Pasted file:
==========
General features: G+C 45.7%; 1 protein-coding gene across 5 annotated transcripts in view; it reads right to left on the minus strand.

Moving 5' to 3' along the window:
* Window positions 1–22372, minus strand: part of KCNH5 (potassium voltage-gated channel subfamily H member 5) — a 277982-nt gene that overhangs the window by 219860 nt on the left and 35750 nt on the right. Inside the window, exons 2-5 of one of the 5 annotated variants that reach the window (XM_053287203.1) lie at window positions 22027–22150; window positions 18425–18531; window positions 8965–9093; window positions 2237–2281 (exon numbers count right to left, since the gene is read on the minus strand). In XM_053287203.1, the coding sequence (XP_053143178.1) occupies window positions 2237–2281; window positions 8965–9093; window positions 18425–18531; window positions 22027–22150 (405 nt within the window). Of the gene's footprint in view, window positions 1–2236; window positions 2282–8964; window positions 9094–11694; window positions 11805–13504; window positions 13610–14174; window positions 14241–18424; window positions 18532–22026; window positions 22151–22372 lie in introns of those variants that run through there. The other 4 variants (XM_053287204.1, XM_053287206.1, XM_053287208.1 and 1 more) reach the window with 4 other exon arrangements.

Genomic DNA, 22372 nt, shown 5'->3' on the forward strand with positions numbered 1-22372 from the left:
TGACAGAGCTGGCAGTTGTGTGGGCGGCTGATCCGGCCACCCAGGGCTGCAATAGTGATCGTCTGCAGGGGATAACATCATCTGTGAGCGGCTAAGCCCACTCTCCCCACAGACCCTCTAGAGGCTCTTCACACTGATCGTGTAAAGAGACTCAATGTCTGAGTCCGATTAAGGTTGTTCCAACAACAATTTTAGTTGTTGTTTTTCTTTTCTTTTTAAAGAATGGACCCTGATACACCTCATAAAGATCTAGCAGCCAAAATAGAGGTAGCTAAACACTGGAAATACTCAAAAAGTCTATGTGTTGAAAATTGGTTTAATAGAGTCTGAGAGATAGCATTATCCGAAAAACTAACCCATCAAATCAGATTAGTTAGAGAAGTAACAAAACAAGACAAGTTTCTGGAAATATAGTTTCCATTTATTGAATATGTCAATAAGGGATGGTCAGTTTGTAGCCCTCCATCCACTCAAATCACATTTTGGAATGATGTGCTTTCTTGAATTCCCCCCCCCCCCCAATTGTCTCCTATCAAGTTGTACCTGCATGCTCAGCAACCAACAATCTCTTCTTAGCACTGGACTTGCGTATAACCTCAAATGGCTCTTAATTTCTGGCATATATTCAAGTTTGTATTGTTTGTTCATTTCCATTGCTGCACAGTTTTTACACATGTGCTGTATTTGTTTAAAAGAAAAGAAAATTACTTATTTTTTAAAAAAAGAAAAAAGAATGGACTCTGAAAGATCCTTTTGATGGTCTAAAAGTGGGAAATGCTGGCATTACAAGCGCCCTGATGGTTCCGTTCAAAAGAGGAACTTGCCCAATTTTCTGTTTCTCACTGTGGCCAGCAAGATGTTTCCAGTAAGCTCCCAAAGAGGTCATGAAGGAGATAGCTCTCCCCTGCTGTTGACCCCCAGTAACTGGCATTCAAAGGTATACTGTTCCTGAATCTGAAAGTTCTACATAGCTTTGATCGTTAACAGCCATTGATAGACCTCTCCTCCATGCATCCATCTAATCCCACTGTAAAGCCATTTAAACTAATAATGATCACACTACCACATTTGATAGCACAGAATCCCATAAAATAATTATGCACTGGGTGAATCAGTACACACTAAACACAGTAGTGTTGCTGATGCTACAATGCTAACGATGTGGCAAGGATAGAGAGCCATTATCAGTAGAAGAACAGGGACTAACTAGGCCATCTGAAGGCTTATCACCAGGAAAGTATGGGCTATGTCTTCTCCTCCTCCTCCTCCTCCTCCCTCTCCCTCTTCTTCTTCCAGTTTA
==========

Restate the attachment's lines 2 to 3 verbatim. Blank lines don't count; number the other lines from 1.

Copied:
Moving 5' to 3' along the window:
* Window positions 1–22372, minus strand: part of KCNH5 (potassium voltage-gated channel subfamily H member 5) — a 277982-nt gene that overhangs the window by 219860 nt on the left and 35750 nt on the right. Inside the window, exons 2-5 of one of the 5 annotated variants that reach the window (XM_053287203.1) lie at window positions 22027–22150; window positions 18425–18531; window positions 8965–9093; window positions 2237–2281 (exon numbers count right to left, since the gene is read on the minus strand). In XM_053287203.1, the coding sequence (XP_053143178.1) occupies window positions 2237–2281; window positions 8965–9093; window positions 18425–18531; window positions 22027–22150 (405 nt within the window). Of the gene's footprint in view, window positions 1–2236; window positions 2282–8964; window positions 9094–11694; window positions 11805–13504; window positions 13610–14174; window positions 14241–18424; window positions 18532–22026; window positions 22151–22372 lie in introns of those variants that run through there. The other 4 variants (XM_053287204.1, XM_053287206.1, XM_053287208.1 and 1 more) reach the window with 4 other exon arrangements.